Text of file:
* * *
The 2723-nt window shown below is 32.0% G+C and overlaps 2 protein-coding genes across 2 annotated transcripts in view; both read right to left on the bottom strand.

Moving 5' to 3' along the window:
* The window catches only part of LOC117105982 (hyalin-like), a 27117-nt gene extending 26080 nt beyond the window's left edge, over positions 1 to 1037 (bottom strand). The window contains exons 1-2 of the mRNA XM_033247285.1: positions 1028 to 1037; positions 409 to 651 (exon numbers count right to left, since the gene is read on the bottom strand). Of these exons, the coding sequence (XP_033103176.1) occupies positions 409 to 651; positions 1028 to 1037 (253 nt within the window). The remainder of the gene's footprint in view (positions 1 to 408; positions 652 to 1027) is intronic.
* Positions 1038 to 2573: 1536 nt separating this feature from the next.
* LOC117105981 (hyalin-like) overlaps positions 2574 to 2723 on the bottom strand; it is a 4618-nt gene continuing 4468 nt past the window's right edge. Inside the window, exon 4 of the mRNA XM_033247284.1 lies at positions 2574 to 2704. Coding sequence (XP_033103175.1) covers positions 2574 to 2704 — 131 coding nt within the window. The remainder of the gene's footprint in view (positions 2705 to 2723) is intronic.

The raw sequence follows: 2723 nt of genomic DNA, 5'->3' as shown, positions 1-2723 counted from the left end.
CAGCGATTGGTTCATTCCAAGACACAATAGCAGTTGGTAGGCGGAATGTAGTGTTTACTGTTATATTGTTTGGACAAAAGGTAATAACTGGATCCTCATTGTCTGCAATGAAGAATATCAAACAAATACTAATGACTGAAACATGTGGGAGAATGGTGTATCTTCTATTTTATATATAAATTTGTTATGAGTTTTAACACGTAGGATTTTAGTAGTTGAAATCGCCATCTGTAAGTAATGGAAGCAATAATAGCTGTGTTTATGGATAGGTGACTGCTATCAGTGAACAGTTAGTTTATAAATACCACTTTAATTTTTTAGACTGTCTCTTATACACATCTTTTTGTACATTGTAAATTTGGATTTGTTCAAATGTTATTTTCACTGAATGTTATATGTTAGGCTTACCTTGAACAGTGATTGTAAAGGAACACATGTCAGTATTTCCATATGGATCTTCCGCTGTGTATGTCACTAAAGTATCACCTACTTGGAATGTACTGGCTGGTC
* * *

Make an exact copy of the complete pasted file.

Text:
The 2723-nt window shown below is 32.0% G+C and overlaps 2 protein-coding genes across 2 annotated transcripts in view; both read right to left on the bottom strand.

Moving 5' to 3' along the window:
* The window catches only part of LOC117105982 (hyalin-like), a 27117-nt gene extending 26080 nt beyond the window's left edge, over positions 1 to 1037 (bottom strand). The window contains exons 1-2 of the mRNA XM_033247285.1: positions 1028 to 1037; positions 409 to 651 (exon numbers count right to left, since the gene is read on the bottom strand). Of these exons, the coding sequence (XP_033103176.1) occupies positions 409 to 651; positions 1028 to 1037 (253 nt within the window). The remainder of the gene's footprint in view (positions 1 to 408; positions 652 to 1027) is intronic.
* Positions 1038 to 2573: 1536 nt separating this feature from the next.
* LOC117105981 (hyalin-like) overlaps positions 2574 to 2723 on the bottom strand; it is a 4618-nt gene continuing 4468 nt past the window's right edge. Inside the window, exon 4 of the mRNA XM_033247284.1 lies at positions 2574 to 2704. Coding sequence (XP_033103175.1) covers positions 2574 to 2704 — 131 coding nt within the window. The remainder of the gene's footprint in view (positions 2705 to 2723) is intronic.

The raw sequence follows: 2723 nt of genomic DNA, 5'->3' as shown, positions 1-2723 counted from the left end.
CAGCGATTGGTTCATTCCAAGACACAATAGCAGTTGGTAGGCGGAATGTAGTGTTTACTGTTATATTGTTTGGACAAAAGGTAATAACTGGATCCTCATTGTCTGCAATGAAGAATATCAAACAAATACTAATGACTGAAACATGTGGGAGAATGGTGTATCTTCTATTTTATATATAAATTTGTTATGAGTTTTAACACGTAGGATTTTAGTAGTTGAAATCGCCATCTGTAAGTAATGGAAGCAATAATAGCTGTGTTTATGGATAGGTGACTGCTATCAGTGAACAGTTAGTTTATAAATACCACTTTAATTTTTTAGACTGTCTCTTATACACATCTTTTTGTACATTGTAAATTTGGATTTGTTCAAATGTTATTTTCACTGAATGTTATATGTTAGGCTTACCTTGAACAGTGATTGTAAAGGAACACATGTCAGTATTTCCATATGGATCTTCCGCTGTGTATGTCACTAAAGTATCACCTACTTGGAATGTACTGGCTGGTC